The Paul Nash exhibition from Tate Britain opened at the Sainsbury Centre for Visual Arts (SCVA), April 8, 2017. With 80% of the original exhibition installed, the mild fragrance of fresh paint still in the air, and the deep purple walls of the first room, ‘We Are Making a New World’ evoked emotions from the moment you entered the Crescent Wing.
In Quest of Beauty is an exhibition which is designed to not only promote the work of Alphonse Mucha, but to study the theoretical idea of ‘beauty’ that was a core principle of Mucha’s art. In Quest of Beauty is an exhibition specifically looking at Mucha's Paris period and his art work after he returned to his native Czechoslovakia. Critical reviewers largely concur that the exhibition experience mirrors the motif of the exhibition: beauty, and what this meant to Mucha.
Masters of Japanese Photography is an exhibition that teaches us about Japanese Culture through the eyes of three photographers who grew up in the aftermath of the Second World War, Nobuyoshi Araki, Eikoe Hosoe, and Kikuji Kawada. The pictures depict personal and cultural experiences, and attempts to educate us in both the ‘natural beauty and social complexity’ of Japan. With this context in mind, it certainly delivers, but to get the full experience of this retrospective, and to understand it, the viewer needs to be open minded.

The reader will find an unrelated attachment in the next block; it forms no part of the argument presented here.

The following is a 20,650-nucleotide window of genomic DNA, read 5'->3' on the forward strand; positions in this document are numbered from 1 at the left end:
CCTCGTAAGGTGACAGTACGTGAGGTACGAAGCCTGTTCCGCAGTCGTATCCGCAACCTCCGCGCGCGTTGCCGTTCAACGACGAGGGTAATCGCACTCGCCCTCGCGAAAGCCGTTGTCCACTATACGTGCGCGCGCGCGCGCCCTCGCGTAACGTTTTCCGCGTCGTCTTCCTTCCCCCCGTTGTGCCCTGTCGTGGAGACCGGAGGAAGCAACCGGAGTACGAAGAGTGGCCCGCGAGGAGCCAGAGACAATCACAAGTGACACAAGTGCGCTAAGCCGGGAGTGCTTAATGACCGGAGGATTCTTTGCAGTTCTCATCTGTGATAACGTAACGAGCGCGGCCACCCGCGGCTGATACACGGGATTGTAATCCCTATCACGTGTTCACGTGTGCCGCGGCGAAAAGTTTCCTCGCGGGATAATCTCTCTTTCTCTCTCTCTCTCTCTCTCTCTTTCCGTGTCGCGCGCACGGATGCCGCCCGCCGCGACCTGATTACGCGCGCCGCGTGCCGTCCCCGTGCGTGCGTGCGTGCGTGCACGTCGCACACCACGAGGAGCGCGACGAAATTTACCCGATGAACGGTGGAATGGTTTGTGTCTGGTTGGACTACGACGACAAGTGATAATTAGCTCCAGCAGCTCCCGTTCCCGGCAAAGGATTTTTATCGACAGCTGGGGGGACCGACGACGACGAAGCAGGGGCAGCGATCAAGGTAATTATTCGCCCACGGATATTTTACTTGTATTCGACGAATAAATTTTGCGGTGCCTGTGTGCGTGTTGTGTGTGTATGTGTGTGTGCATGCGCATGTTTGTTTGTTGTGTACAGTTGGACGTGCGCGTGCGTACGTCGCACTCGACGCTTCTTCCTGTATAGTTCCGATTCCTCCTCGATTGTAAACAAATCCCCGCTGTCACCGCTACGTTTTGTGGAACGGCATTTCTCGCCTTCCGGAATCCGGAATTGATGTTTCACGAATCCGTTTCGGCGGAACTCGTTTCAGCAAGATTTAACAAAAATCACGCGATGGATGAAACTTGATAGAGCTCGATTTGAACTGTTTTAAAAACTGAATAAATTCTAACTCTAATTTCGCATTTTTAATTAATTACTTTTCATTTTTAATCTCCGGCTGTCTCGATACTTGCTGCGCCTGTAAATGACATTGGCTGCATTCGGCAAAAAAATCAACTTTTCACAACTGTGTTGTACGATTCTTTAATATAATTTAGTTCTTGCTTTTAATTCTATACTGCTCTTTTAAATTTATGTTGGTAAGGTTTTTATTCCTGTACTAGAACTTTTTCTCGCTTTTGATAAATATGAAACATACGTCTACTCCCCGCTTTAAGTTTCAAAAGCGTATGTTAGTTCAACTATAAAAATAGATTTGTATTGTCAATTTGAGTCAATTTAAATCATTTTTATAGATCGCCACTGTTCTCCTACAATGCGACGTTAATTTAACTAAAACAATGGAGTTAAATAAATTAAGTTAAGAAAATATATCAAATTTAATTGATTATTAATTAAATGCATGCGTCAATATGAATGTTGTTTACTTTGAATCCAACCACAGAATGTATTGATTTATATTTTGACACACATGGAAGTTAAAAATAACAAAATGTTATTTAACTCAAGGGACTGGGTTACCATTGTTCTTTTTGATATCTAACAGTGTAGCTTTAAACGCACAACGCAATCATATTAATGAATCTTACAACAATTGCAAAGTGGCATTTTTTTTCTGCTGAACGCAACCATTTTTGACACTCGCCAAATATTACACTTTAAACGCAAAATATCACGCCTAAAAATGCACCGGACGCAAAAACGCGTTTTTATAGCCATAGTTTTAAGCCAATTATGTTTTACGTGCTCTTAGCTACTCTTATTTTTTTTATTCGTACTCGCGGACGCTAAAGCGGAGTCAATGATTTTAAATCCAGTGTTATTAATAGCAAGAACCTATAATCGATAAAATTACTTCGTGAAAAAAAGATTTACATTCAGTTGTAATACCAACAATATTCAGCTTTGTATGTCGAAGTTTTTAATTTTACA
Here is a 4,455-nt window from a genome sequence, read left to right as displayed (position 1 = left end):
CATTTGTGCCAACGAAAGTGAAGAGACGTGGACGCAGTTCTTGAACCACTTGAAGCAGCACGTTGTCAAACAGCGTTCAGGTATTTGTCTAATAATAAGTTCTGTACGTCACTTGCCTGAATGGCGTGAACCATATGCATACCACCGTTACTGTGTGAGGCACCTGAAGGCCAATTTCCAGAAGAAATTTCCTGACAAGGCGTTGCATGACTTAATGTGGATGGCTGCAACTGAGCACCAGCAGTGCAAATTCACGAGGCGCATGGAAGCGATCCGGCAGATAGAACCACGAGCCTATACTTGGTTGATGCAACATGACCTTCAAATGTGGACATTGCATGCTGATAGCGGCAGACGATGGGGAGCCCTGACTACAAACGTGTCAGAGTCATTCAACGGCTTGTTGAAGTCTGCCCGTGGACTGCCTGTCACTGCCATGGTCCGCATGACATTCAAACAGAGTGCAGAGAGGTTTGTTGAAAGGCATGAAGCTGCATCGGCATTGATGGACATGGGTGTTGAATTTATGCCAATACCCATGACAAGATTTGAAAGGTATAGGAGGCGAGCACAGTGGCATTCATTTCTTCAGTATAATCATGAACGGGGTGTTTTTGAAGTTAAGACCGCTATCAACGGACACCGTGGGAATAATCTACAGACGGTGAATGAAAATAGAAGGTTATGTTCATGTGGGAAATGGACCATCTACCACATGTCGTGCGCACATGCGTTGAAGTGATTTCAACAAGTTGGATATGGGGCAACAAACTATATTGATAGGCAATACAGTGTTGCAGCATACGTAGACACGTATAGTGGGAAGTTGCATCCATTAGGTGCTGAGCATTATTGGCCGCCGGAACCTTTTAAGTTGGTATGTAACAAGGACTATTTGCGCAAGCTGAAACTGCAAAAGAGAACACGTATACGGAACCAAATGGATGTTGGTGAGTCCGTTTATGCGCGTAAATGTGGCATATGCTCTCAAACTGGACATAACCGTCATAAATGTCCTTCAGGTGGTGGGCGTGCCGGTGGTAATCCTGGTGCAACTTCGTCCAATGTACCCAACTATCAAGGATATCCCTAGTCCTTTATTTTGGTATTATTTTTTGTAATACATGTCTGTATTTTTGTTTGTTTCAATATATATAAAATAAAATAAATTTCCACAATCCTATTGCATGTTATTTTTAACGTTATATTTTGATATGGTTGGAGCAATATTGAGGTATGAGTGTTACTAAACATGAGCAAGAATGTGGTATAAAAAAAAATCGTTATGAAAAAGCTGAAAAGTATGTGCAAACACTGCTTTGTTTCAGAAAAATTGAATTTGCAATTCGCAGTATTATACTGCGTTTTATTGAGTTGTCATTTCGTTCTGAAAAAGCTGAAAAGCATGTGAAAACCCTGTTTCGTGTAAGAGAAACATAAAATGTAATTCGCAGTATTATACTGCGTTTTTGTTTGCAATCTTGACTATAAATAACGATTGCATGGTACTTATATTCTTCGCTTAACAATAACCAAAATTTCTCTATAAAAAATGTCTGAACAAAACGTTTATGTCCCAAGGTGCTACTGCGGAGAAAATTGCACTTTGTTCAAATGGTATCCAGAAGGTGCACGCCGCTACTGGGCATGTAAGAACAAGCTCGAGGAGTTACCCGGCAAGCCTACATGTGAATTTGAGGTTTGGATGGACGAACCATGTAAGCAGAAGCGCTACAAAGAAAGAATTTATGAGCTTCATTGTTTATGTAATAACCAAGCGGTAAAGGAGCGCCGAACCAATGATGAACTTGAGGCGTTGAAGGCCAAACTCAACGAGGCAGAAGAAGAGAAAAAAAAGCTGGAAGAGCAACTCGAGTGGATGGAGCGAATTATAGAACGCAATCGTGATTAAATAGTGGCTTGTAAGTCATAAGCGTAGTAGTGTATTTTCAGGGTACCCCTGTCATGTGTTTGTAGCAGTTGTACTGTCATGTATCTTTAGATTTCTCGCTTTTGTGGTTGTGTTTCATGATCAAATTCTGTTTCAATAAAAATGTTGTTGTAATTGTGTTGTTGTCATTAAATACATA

The night before Fiji: Art and Life in the Pacific opened to the public, the President of the South Pacific island nation, officially opened the exhibition. His Excellency Major-General (Ret’d) Jioji Konousi Jonrote, his wife, Fiji’s First Lady Sarote Konrote, and Fiji’s High Commissioner to the UK, His Excellency Mr. Jitoko Tikolevu, were joined by the likes of Lord Sainsbury and Sir David Attenborough, on a tour of the installation before partaking in a special Fijian opening ceremony. (Knights: 2016) Fiji: Art and Life in the Pacific revealed itself to be one of the most fulfilling exhibitions I have attended...